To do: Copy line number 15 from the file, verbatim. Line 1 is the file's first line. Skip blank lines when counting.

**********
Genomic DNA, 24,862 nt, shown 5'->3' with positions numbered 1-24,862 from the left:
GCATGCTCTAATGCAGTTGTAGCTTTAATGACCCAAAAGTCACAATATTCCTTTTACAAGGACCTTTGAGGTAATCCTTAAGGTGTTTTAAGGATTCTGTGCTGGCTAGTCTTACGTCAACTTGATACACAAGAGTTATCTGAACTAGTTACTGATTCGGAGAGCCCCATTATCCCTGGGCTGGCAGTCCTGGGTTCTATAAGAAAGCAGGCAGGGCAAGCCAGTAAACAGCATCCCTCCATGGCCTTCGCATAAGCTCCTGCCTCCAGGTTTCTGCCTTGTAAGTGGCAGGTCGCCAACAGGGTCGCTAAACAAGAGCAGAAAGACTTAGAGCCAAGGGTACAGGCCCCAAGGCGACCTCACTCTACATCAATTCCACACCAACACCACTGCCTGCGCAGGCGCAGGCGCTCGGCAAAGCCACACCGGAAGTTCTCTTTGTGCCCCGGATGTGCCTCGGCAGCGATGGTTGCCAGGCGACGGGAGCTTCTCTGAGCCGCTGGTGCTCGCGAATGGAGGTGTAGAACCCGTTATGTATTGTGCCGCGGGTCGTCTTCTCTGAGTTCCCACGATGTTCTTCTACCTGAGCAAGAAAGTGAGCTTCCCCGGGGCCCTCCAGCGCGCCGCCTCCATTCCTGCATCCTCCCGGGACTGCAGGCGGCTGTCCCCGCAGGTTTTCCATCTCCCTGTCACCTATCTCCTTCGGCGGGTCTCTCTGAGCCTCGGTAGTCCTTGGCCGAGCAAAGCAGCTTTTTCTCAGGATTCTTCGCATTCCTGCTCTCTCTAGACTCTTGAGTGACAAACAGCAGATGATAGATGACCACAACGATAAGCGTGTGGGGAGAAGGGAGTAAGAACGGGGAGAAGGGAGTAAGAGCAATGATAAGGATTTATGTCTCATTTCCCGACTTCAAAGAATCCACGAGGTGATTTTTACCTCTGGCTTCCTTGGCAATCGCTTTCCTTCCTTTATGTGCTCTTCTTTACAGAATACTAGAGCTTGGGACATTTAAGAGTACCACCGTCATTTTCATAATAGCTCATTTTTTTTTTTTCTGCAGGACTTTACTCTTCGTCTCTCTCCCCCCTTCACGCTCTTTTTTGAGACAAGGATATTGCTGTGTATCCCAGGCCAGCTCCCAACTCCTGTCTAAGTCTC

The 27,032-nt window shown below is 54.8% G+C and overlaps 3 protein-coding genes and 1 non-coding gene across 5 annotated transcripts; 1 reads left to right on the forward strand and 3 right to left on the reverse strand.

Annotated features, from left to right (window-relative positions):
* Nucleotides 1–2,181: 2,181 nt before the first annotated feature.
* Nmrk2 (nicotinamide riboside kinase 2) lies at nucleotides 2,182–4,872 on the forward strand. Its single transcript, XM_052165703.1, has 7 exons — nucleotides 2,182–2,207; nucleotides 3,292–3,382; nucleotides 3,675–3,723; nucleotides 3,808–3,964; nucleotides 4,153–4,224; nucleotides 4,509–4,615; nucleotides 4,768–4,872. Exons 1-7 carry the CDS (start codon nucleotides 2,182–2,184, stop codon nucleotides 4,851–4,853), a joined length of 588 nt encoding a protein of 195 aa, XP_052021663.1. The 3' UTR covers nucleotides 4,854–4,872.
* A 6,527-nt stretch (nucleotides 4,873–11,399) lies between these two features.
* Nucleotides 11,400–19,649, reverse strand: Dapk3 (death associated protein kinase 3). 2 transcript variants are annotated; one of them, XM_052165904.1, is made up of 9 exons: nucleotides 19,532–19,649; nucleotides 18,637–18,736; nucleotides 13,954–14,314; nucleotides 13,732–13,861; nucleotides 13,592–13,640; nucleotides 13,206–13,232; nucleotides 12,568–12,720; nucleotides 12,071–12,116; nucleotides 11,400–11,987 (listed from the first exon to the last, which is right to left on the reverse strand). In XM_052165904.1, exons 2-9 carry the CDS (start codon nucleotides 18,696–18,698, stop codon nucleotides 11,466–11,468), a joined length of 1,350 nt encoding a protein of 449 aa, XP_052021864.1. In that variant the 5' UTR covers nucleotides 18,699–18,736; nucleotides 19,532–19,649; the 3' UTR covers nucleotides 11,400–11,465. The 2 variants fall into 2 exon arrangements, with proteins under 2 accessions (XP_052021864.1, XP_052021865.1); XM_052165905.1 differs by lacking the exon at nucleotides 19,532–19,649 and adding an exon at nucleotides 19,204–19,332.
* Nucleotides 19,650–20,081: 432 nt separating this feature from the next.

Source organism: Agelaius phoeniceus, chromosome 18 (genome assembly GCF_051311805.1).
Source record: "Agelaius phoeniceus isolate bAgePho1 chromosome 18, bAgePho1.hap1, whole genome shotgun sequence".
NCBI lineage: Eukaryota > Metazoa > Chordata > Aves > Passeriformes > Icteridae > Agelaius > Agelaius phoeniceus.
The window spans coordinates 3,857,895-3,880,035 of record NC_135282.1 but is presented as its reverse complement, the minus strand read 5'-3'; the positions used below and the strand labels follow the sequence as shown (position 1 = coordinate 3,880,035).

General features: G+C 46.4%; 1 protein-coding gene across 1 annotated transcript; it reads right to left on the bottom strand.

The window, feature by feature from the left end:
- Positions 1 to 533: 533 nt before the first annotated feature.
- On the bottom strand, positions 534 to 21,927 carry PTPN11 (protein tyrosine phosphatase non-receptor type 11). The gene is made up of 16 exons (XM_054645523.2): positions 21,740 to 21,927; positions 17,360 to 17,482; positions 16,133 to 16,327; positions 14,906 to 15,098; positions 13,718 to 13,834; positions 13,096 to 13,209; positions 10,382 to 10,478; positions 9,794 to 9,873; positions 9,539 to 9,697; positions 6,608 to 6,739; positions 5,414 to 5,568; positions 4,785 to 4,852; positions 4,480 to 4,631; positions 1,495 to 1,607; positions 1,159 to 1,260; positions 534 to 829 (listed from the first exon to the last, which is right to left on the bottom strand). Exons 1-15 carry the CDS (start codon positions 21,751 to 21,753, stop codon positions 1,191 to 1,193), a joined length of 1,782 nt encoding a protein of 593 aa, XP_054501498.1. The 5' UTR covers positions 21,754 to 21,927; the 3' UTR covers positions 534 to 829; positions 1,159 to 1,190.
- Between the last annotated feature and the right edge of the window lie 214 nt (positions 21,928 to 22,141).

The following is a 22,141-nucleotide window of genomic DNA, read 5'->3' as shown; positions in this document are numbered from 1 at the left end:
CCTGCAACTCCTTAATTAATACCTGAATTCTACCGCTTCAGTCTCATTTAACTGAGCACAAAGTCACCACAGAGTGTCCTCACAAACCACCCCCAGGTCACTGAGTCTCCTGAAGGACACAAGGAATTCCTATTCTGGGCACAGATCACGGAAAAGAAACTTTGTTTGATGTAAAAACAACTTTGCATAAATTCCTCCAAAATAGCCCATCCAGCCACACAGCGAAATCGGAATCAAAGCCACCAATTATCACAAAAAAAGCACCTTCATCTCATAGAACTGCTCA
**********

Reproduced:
The window, feature by feature from the left end: